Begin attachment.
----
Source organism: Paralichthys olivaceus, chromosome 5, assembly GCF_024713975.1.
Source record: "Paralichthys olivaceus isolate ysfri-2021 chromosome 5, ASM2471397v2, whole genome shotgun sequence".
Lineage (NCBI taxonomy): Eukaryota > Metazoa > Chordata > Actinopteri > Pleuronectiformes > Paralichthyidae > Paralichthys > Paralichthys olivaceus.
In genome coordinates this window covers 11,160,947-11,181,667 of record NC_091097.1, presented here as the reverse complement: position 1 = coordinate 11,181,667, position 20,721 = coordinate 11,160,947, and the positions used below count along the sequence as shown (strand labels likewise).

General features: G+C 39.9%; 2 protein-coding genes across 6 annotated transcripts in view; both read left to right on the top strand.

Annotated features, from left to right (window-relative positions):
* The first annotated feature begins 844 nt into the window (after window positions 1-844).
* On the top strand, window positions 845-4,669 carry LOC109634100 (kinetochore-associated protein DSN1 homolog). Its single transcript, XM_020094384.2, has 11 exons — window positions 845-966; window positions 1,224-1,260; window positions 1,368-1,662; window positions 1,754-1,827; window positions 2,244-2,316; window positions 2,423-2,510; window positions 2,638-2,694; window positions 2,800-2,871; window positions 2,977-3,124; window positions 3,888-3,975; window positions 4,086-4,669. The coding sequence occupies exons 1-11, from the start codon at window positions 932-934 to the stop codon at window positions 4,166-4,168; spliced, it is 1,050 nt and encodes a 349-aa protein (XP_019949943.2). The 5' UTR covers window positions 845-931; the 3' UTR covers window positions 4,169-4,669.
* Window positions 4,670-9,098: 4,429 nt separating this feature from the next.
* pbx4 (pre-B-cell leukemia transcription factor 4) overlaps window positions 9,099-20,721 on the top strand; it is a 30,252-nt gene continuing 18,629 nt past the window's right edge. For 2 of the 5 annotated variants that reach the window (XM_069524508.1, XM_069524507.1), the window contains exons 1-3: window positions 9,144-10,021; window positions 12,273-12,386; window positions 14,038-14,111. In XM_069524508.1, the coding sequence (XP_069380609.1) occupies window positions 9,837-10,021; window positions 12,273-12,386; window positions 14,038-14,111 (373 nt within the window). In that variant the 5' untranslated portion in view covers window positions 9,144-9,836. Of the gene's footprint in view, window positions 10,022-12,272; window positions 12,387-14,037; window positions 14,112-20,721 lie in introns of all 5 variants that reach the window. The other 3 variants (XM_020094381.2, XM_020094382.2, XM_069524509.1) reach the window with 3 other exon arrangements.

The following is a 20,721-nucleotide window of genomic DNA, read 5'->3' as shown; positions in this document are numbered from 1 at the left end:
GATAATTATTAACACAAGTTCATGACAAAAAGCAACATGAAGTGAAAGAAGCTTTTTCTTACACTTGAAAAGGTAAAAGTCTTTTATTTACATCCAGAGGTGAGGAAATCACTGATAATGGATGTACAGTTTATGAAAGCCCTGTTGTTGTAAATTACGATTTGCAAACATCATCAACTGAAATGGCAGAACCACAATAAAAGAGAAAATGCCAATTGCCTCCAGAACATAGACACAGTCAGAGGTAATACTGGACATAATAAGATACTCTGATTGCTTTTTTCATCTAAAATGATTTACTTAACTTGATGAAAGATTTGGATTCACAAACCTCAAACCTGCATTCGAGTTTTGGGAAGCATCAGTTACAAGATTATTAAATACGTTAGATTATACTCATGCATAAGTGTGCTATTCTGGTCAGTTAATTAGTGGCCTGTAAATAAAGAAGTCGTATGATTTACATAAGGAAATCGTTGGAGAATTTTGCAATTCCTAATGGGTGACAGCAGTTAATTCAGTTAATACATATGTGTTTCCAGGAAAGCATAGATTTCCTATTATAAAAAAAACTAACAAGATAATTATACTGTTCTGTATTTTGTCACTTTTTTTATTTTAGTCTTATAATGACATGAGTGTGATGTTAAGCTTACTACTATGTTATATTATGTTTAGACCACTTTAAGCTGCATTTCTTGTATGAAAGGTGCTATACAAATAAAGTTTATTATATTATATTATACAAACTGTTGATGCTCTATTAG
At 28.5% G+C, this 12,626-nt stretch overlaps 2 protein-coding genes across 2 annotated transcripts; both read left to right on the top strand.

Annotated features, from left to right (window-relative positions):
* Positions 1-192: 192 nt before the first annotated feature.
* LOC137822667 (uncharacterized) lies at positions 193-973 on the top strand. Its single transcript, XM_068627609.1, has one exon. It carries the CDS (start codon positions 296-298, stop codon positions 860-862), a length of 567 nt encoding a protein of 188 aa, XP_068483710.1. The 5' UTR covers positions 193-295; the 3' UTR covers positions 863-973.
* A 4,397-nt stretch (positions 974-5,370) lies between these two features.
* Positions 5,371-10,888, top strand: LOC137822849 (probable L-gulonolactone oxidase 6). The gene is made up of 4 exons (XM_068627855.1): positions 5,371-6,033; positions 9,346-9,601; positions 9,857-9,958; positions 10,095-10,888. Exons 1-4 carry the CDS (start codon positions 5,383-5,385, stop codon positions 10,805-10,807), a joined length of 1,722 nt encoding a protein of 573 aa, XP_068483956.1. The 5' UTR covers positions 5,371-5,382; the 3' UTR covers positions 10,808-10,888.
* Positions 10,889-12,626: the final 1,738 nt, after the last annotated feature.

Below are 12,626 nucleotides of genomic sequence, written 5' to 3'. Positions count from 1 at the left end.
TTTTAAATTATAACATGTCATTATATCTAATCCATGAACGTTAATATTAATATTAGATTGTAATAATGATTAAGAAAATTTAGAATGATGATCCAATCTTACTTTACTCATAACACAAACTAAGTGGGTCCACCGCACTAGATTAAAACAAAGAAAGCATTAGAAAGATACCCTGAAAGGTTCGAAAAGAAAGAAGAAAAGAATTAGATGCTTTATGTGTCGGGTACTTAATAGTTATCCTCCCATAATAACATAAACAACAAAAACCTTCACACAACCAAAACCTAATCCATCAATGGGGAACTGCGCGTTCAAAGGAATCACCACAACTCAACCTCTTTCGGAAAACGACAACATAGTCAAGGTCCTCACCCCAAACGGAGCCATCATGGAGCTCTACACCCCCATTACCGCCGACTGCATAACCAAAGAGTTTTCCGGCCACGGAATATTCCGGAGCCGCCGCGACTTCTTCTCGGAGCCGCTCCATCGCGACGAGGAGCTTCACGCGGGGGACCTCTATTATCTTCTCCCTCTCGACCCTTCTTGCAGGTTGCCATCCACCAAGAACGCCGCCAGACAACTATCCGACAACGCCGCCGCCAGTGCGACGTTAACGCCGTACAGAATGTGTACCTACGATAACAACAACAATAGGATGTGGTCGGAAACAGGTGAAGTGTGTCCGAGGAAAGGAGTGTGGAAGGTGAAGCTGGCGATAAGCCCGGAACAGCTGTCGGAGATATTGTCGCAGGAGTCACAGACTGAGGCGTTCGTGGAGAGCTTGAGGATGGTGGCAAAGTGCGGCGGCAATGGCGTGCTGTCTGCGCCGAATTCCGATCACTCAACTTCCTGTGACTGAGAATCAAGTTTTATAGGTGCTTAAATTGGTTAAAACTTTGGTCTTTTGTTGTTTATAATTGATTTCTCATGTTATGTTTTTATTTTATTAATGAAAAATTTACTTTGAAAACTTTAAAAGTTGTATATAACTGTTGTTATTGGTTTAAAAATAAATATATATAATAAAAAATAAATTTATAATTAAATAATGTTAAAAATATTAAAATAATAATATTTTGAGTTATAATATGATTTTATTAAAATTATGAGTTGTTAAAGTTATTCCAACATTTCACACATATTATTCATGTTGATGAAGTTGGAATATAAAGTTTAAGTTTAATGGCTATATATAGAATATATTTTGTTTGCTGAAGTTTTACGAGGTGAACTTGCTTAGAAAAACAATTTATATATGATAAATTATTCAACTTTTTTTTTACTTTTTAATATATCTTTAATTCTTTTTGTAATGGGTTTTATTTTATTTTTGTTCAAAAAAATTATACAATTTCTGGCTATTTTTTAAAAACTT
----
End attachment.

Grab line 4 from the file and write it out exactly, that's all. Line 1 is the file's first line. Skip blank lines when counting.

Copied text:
In genome coordinates this window covers 11,160,947-11,181,667 of record NC_091097.1, presented here as the reverse complement: position 1 = coordinate 11,181,667, position 20,721 = coordinate 11,160,947, and the positions used below count along the sequence as shown (strand labels likewise).